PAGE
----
If you’re a small business owner, you may have recently been bombarded with credit card offers for your business. These offers can be both tempting and terrifying if you have never had a small business credit card before. Determining whether or not to follow through with these offers is a matter of personal preference, but there are some things you need to know before you take the dive or ignore the option completely. Should you get a small business credit card? Let’s answer some questions to find out…
Why Businesses Get Credit Cards
There are a number of reasons why you may benefit from a small business credit card. You can:
Use it to build business credit
Use it as a source of business funding
Use it to monitor funds for your business
Use it to allow employees to make charges to your account
Use it to make reservations and payments in your business name
SBA, FTC, Consumer.gov
Even though your name may be present on the card, the card itself will act as a source of funding for your LLC, corporation, partnership, or freelance writer in chicago etc. Your reasons for getting a business credit card may be different than someone else’s, but as you can see, there are plenty of advantages to keep in mind.
How to Apply for Business Credit Cards
To apply for a business credit card, you will need an Employer Identification Number from the IRS. This is similar to a Social Security Number, but it represents your business instead of a person. You can apply for an EIN online, and the IRS will send you an email with your number on it. From there, you can use your number to fill out your card applications.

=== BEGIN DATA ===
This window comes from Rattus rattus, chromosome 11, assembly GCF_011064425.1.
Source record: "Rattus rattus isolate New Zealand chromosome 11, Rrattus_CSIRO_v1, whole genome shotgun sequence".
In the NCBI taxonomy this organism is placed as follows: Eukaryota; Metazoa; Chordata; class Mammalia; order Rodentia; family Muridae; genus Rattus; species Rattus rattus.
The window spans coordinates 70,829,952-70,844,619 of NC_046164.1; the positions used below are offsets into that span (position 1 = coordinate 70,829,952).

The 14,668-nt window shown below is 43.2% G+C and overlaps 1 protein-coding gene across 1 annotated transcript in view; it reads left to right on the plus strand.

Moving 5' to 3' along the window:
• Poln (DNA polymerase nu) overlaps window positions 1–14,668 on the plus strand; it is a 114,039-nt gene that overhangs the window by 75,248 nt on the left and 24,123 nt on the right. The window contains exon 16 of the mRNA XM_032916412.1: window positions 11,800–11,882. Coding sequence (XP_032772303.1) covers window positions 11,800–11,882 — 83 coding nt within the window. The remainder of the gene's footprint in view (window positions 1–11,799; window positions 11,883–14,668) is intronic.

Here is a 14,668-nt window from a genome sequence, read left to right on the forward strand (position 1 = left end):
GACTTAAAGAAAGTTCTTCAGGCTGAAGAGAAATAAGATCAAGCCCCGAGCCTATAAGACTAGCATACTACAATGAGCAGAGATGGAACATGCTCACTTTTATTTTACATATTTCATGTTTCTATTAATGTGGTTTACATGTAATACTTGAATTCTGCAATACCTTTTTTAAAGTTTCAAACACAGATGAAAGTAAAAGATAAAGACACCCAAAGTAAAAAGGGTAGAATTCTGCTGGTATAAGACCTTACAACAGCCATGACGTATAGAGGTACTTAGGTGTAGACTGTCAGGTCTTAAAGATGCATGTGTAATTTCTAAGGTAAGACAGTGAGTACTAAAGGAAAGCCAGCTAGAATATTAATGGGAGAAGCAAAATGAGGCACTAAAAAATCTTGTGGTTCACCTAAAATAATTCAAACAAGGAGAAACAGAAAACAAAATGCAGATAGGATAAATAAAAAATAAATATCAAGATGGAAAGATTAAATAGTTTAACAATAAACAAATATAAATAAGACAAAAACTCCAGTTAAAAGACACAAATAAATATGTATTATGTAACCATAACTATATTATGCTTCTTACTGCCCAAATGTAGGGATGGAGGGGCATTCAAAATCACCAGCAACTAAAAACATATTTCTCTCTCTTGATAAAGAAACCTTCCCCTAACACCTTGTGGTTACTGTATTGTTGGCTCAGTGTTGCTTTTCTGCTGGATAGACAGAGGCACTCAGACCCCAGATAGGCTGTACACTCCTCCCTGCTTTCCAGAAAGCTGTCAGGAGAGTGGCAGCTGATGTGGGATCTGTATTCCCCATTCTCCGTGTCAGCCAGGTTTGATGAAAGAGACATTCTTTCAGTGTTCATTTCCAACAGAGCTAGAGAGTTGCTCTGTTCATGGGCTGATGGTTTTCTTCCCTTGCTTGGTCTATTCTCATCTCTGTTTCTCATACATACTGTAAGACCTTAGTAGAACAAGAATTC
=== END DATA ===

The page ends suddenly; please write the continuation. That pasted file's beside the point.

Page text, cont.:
Just like you have a credit score, your business has a credit score that credit card companies will evaluate. If you have never had a card or loan in your business’s name before, the card provider will look at your personal credit during the application process. In that case, you will act as the guarantor for repayment. If you do not pay your card balance or at least your monthly minimums, the card provider can come after your personal accounts for the money.
Assuming you have enough credit to secure a business credit card, you will soon get your card in the mail and you can start using it for whatever expenses you may have.
sources: Duke, fdic
Adding Users to Your Business Credit Card Account
If you want to allow some of your employees to have access to your line of credit, you can request cards issued in their names. The cards will still be tied to the central account, but you can track transactions and spending histories for each card individually online. If an employee is not using the card correctly, you can take the appropriate actions moving forward, with proof in hand.
Note that having someone as an authorized user on your account does not make the person liable for the charges they may incur. Ultimately the business credit card provider will still hold you responsible for these charges, and they will request payment from you accordingly.